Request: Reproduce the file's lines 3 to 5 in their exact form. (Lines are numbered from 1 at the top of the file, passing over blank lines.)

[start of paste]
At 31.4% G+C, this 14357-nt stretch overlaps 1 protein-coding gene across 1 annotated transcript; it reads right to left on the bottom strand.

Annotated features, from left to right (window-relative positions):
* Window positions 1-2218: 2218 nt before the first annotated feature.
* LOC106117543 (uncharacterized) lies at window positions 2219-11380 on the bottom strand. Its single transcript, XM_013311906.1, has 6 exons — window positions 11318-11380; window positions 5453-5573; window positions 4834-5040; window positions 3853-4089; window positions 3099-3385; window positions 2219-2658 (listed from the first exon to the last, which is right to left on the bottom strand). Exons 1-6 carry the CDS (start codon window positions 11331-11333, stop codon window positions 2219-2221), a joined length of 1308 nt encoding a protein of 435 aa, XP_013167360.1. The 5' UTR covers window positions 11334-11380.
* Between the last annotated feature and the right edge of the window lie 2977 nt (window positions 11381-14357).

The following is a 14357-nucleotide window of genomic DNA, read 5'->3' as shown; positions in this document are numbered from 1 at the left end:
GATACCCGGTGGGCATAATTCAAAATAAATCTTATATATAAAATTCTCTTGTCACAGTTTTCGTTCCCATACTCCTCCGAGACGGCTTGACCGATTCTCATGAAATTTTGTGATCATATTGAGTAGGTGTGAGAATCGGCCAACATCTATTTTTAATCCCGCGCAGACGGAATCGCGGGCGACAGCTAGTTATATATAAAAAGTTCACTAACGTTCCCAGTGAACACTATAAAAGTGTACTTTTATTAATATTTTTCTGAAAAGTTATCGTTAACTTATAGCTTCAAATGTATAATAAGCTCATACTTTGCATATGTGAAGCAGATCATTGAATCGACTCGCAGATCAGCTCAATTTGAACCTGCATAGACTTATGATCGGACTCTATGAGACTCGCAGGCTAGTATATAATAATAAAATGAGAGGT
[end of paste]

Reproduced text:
* Window positions 1-2218: 2218 nt before the first annotated feature.
* LOC106117543 (uncharacterized) lies at window positions 2219-11380 on the bottom strand. Its single transcript, XM_013311906.1, has 6 exons — window positions 11318-11380; window positions 5453-5573; window positions 4834-5040; window positions 3853-4089; window positions 3099-3385; window positions 2219-2658 (listed from the first exon to the last, which is right to left on the bottom strand). Exons 1-6 carry the CDS (start codon window positions 11331-11333, stop codon window positions 2219-2221), a joined length of 1308 nt encoding a protein of 435 aa, XP_013167360.1. The 5' UTR covers window positions 11334-11380.
* Between the last annotated feature and the right edge of the window lie 2977 nt (window positions 11381-14357).